Estate jobs add twist to working for owners

Oct 30, 2012 by Chef Mary Beth LawtonJohnson

It is not uncommon to be in employment on a yacht as the chef and then suddenly, the chef for the boss’s estate quits and he needs you to come to the estate to “help out.” It might even be part of your job description.

I have worked at an owner’s home many times, starting in the beginning of my career. I was mainly on his yachts but on occasion they would ask me go to their home with them. With another employer, I was brought in for special events and large parties.

 

Not long ago, I worked for an employer with 10 estates and a yacht. My job was to travel with him to the estates, but not the yacht, which had a full-time chef. And another job, a freelance position, was with an owner who had several estates and a yacht based in the Med.

They may sound like glamorous jobs, with all the travel and exquisite places, but in all honesty, it was very trying. While it may sound easier being in an estate where provisions are easily sourced and you’re cooking for the same person all the time, there are a lot of factors that come into play when considering this type of position.

Moving between the yacht and an estate is challenging. I have found the estate to be less formal than the yacht. In years past, owners went to their yachts to relax and enjoy their family, to be treated remarkably well, and formally. But with all our communication systems today, relaxing isn’t what it used to be. The yacht is just a floating office or home, and the formality has waned.

So here’s what happens when your job involves the yacht and the estate:

Provisioning


First, depending on the size of the vessel, you have to provision for the crew, principals and guests. If you are only the principal’s chef, then your job is more focused on preparing and provisioning for them; a crew chef handles the crew.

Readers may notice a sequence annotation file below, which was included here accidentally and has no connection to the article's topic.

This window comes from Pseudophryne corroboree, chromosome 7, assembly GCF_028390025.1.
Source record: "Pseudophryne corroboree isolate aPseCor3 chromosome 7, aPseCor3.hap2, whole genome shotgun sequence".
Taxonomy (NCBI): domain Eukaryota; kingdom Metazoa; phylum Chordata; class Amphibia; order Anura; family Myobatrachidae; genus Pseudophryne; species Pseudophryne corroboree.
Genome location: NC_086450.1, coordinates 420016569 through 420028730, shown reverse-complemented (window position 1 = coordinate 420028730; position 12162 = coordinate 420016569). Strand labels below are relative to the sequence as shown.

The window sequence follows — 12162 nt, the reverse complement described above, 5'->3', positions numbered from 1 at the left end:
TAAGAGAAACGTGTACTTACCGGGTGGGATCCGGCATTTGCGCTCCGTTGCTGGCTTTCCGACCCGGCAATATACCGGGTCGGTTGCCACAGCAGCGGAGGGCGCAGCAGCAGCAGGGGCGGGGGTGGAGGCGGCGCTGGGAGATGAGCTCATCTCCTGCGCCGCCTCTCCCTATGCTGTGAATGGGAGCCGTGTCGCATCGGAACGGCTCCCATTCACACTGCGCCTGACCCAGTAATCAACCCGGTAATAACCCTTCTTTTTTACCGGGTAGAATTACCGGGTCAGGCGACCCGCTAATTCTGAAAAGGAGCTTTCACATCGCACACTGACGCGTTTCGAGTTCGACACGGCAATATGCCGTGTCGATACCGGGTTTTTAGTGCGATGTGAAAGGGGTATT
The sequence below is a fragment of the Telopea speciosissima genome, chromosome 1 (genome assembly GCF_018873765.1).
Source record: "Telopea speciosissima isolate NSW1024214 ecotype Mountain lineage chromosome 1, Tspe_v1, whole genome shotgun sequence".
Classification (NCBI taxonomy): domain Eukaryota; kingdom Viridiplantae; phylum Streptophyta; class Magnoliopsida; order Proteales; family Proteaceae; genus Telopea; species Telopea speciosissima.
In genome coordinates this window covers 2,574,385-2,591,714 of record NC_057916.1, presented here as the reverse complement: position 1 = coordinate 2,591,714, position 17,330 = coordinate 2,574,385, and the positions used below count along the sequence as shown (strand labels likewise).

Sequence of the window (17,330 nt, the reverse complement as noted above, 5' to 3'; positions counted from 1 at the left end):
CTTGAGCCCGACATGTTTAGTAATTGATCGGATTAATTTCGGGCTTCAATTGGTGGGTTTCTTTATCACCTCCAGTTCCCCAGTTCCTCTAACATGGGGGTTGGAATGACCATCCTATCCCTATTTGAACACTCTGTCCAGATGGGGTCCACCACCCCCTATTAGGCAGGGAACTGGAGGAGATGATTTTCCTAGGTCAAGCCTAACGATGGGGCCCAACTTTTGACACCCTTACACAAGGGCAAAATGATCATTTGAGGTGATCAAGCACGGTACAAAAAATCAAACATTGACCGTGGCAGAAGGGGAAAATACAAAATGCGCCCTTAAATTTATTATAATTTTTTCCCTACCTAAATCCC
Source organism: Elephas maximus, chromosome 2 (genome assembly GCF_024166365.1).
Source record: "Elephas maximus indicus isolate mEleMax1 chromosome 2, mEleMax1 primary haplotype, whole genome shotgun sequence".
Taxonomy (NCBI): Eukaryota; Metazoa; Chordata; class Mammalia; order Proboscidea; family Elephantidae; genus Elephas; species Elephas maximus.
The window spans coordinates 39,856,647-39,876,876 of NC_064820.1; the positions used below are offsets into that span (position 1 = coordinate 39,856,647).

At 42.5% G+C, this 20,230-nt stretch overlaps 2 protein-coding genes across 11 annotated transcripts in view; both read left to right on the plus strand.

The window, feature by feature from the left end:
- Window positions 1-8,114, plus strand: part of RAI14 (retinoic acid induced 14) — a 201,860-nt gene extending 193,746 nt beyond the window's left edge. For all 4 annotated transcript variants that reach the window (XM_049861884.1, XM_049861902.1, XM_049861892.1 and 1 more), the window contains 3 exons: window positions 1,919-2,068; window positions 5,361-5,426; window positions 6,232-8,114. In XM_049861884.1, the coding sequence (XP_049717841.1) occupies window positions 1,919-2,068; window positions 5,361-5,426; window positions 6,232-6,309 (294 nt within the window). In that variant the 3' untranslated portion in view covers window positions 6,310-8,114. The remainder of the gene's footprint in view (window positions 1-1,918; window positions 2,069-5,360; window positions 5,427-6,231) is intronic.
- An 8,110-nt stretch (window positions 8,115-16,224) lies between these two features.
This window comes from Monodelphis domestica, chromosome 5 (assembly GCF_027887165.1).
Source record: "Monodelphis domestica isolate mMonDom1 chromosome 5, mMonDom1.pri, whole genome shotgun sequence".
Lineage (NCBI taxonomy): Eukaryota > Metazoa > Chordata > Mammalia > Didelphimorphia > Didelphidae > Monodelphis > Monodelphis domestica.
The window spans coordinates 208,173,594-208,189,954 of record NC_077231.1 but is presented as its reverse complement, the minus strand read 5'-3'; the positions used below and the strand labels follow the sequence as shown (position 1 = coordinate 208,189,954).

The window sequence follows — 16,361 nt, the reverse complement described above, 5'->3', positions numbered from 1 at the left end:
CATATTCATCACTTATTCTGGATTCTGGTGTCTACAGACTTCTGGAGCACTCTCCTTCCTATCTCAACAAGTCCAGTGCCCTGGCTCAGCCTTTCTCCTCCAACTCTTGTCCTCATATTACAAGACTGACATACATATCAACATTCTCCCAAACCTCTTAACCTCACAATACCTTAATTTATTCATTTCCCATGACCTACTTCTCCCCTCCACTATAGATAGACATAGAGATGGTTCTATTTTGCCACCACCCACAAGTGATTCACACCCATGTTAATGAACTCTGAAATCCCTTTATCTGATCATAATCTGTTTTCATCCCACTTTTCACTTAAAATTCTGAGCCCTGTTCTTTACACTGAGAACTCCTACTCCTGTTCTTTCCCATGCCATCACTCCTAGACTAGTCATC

Then, when you go to the estate, you will find that you are the sole chef, preparing staff meals, and also the principal’s. Usually your day will start either at lunch and continue through dinner. Time off is dependent on the employer. Some employers want you to be there for breakfast. The kitchen is usually much larger, and there might be several kitchens.

Make sure you have a current list of preferences directly from the principals, their personal assistant, or the estate manager. Do not accept it from another staff member who hands it to you or another yacht crew member.

Make sure you have a list of their suppliers, which ones they like and which ones they don’t like, and why. You must be able to locate provisions in any part of the world where you’ll travel, so be prepared.
Do not overbuy for an estate. While you might do that for the yacht so as not to run out of staple items, provisions are typically easier to find ashore.

Time management


One important aspect of being employed in this dual role is time management. You must be constantly ahead of the game in locating where you will get your provisions to updating your menus. I recommend having a month’s worth of menus ready at any given moment.

Chefs who have only worked on yachts might find the estate work tougher. On a yacht, we’re family, but not so in an estate so keeping it strictly professional can be tough. Don’t forget your manners. Respect is the key.

This type of position is not for everyone but is great for someone a little older, who has the been-there-done-that attitude to yachting and now wants other opportunities.

Mary Beth Lawton Johnson is a certified executive pastry chef and Chef de Cuisine and has worked on yachts for more than 20 years. Comments on this column are welcome at editorial@the-triton.com.

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About Chef Mary Beth LawtonJohnson

Mary Beth Lawton Johnson is a certified executive pastry chef and Chef de Cuisine and has worked on yachts for more than 25 years.

View all posts by Chef Mary Beth LawtonJohnson →



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